The news puts to bed speculation that the car would recycle one of the company’s numerous rare-breed nameplates that have previously included GTO, Competizione, Speciale, Stradale and Scuderia, instead opting for a name that translates into English as ‘track’.
Like its enhanced mid-engined V8 ancestors, the Ferrari 488 Pista arrives with a comprehensive selection of boiler-stoking and weight-slashing mods that should put the willies up Porsche and its arsenal of track-dominating hardware as well as Lamborghini’s Huracan Performante.
Drawing directly from 488 GTE and 488 Challenge homologated race car engineering, Ferrari says the Pista offers the closest thing to a road-registrable racing 488 but does not require the deft touch of an experienced professional driver to make the most of it.
Thanks to its racing pedigree, the 488 Pista was put on a crash diet, which dropped 90kg from the not-exactly portly 488 GTB kerb weight, to tip the weighbridge at a bantam dry weight of 1280kg with all weight-saving options bolted on.
Shedding pounds is just the start of the Pista party, with the 488’s 3.9-litre turbo V8 also fettled by the Maranello mechanics to turn out an extra 38kW for a vicious peak power output of 530kW. Torque is also up 10Nm to 770Nm.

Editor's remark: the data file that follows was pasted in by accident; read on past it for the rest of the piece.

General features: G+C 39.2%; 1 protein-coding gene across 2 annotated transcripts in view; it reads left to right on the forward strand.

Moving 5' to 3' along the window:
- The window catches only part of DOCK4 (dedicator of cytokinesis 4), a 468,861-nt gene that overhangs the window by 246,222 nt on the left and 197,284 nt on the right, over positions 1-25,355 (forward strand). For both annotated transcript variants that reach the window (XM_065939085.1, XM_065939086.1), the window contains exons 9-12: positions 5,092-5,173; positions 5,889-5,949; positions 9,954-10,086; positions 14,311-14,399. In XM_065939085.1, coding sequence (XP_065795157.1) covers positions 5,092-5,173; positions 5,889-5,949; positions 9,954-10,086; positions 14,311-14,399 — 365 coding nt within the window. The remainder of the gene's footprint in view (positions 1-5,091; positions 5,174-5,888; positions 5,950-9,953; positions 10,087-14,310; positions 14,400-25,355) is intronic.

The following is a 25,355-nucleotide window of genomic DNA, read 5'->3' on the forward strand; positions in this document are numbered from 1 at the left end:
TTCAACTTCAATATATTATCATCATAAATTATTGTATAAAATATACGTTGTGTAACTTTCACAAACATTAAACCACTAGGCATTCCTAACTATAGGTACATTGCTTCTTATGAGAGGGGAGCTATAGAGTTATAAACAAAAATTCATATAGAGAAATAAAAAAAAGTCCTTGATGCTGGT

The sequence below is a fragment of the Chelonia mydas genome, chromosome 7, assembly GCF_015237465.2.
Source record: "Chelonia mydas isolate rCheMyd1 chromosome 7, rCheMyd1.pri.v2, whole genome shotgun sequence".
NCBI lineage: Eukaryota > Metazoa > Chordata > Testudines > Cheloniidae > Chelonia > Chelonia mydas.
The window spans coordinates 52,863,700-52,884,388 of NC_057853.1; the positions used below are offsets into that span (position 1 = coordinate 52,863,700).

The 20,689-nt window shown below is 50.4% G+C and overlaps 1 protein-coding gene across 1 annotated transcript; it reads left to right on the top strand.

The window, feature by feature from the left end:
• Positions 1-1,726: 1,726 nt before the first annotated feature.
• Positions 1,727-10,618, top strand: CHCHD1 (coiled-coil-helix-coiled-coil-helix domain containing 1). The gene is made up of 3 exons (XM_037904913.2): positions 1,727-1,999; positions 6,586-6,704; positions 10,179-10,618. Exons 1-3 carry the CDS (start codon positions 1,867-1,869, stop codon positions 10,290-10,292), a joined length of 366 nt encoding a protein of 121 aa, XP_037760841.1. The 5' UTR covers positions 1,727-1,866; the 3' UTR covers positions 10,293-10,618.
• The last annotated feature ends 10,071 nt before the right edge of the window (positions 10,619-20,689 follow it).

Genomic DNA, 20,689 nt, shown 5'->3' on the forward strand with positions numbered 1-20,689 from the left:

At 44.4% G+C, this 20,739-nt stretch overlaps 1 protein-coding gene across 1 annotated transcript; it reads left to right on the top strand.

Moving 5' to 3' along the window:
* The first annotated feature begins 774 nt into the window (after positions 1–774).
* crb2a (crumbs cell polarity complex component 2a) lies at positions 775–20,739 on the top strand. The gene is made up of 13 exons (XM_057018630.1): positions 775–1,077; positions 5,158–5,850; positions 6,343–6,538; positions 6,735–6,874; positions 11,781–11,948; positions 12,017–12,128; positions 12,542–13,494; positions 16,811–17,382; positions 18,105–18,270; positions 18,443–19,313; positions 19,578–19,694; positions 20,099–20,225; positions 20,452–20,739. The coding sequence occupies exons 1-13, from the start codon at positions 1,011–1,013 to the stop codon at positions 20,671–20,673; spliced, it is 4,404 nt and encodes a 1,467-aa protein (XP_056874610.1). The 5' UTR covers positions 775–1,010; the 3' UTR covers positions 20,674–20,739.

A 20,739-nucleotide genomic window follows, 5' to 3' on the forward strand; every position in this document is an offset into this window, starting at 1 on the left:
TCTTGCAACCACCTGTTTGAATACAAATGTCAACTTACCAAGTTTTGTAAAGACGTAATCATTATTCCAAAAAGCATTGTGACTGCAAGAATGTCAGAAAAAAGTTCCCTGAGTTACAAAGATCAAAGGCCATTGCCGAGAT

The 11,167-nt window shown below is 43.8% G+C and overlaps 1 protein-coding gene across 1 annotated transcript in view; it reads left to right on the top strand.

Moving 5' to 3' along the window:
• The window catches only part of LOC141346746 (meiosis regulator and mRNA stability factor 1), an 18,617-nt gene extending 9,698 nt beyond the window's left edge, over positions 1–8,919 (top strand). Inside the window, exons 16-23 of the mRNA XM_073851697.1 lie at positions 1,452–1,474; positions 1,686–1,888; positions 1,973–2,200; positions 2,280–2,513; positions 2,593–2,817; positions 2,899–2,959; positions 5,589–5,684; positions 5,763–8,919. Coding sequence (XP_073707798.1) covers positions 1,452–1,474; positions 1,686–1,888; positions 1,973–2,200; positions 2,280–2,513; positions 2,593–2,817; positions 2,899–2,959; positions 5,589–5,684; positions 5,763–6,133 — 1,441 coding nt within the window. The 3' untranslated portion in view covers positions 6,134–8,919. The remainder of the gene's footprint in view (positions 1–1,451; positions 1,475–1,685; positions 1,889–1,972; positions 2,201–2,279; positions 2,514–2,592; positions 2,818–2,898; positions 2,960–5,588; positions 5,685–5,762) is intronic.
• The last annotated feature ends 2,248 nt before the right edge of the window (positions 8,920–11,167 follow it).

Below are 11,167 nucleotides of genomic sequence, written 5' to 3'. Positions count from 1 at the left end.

The combination of heft minimisation and muscle maximisation has whittled the zero to 100km/h acceleration to a staggering 2.85 seconds, standstill to 200km/h takes just 7.6s and the top speed has blasted out to ragged fringes in excess of 340km/h.
For comparison, Porsche’s 911 GT2 RS makes the benchmark dash in 2.8s while the feistiest Huracan does it in 2.9s.
As you might expect from a car hell bent on obliterating bends, the 488 Pista has been upgraded with a full complement of racing aerodynamics lifted from the GTE including more aggressively angled front diffusers, redesigned underbody vortex generators and a bigger rear spoiler. The result? 20 percent more downforce.
Not only have its Michelin tyres been specifically formulated for the 488 Pista, but the suspension set up has been completely re-tuned for the bespoke rubber. Other adjustments have been made to the various electronic stability systems to optimise the extra power and potential, including a new Ferrari Dynamic Enhancer (FDE) which can adjust the brake pressure at individual calipers for handling that’s “even more effortless, intuitive and predictable”, says its maker.
If you’re after your own Pista you might be disappointed. While Ferrari Australasia president and CEO Herbert Appleroth told Wheels a similar number of Pistas to its 458 Speciale predecessor would be coming, the company had already received more than twice the demand for the Pista and all examples have already been assigned to only Ferrari’s most loyal customers.